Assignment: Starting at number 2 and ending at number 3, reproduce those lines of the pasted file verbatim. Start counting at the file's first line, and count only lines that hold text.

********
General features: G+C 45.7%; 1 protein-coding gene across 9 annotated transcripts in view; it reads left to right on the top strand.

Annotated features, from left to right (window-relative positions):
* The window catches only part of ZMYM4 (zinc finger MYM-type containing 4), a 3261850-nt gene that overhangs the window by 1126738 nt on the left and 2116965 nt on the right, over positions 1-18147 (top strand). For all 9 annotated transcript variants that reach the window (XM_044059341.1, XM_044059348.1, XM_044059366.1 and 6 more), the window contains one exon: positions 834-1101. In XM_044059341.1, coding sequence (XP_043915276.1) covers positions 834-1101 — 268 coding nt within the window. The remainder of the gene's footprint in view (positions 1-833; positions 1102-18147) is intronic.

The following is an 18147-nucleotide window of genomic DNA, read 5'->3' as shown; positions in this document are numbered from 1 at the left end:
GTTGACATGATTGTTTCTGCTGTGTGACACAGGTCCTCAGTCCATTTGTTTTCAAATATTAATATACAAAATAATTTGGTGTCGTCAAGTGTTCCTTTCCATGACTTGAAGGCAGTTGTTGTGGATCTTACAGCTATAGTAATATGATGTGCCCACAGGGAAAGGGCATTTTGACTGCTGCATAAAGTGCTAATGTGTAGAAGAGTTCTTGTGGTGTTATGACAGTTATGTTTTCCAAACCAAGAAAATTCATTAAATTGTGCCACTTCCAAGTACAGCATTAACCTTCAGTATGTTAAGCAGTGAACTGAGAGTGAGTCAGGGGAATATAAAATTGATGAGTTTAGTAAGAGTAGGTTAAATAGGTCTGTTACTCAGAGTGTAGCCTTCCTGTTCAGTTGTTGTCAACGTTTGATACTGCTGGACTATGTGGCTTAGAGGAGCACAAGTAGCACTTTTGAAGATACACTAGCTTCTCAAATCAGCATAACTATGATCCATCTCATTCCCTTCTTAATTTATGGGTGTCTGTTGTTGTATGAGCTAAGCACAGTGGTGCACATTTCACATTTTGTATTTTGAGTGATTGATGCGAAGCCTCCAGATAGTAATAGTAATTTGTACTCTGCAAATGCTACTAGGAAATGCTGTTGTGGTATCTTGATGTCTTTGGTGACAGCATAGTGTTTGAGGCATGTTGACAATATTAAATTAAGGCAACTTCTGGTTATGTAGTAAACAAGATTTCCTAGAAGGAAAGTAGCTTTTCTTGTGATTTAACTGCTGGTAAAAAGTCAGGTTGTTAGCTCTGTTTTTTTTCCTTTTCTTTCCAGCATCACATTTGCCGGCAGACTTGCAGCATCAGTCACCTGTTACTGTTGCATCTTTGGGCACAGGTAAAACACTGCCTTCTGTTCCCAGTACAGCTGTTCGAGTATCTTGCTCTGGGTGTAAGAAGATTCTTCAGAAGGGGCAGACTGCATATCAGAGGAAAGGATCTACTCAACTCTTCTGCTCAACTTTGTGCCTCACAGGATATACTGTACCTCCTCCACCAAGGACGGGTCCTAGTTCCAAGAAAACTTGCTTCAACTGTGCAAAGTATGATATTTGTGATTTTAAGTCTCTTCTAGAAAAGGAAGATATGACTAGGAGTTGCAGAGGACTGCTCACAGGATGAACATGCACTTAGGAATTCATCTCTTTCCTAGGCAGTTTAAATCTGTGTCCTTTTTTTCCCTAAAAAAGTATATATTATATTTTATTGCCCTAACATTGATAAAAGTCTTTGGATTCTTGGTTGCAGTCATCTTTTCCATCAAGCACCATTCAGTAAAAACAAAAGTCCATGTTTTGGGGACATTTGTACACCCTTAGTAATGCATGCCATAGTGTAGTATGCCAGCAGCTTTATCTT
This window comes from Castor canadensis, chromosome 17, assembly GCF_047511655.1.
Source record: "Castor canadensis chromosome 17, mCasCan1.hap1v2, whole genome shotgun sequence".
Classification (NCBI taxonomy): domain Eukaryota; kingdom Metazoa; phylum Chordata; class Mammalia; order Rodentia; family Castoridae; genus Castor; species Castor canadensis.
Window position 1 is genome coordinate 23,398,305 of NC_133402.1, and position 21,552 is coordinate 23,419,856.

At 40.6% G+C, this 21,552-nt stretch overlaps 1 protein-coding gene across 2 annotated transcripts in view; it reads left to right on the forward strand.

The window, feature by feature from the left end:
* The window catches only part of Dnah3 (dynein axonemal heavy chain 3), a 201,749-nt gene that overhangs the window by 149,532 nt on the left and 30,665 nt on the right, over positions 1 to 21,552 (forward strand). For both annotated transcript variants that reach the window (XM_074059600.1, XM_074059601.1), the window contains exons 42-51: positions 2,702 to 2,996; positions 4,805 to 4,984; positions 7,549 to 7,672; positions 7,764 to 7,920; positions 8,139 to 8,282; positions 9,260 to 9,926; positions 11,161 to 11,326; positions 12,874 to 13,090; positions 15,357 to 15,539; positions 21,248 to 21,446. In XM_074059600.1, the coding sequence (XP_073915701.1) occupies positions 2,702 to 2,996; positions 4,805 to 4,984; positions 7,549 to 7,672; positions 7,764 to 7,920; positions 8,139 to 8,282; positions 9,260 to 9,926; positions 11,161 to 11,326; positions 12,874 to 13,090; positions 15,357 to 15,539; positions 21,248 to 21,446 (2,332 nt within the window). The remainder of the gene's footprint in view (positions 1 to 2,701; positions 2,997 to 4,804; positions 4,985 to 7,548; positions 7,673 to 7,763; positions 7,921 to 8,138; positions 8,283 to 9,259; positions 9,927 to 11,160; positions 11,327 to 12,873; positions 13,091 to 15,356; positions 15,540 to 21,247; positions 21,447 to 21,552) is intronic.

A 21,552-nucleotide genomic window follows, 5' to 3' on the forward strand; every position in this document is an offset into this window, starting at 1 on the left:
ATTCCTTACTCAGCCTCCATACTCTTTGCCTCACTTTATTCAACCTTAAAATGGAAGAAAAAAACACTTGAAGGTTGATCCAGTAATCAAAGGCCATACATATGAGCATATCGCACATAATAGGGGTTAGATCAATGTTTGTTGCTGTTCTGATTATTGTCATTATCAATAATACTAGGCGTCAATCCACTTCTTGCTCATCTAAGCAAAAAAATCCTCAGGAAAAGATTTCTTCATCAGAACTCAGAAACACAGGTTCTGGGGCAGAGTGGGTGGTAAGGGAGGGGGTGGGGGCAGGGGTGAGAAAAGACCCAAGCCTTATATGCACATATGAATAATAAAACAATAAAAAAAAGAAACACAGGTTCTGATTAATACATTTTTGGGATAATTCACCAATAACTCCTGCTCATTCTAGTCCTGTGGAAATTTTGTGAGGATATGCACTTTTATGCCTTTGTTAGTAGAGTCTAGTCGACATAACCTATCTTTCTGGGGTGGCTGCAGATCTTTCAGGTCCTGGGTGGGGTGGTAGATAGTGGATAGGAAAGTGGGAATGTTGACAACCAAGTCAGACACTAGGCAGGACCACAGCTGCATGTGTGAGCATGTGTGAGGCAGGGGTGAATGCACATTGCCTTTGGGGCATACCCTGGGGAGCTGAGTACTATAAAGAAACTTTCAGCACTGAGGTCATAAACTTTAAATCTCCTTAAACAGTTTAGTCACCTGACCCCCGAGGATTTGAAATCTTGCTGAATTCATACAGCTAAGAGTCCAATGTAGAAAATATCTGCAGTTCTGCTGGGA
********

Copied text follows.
Annotated features, from left to right (window-relative positions):
* The window catches only part of ZMYM4 (zinc finger MYM-type containing 4), a 3261850-nt gene that overhangs the window by 1126738 nt on the left and 2116965 nt on the right, over positions 1-18147 (top strand). For all 9 annotated transcript variants that reach the window (XM_044059341.1, XM_044059348.1, XM_044059366.1 and 6 more), the window contains one exon: positions 834-1101. In XM_044059341.1, coding sequence (XP_043915276.1) covers positions 834-1101 — 268 coding nt within the window. The remainder of the gene's footprint in view (positions 1-833; positions 1102-18147) is intronic.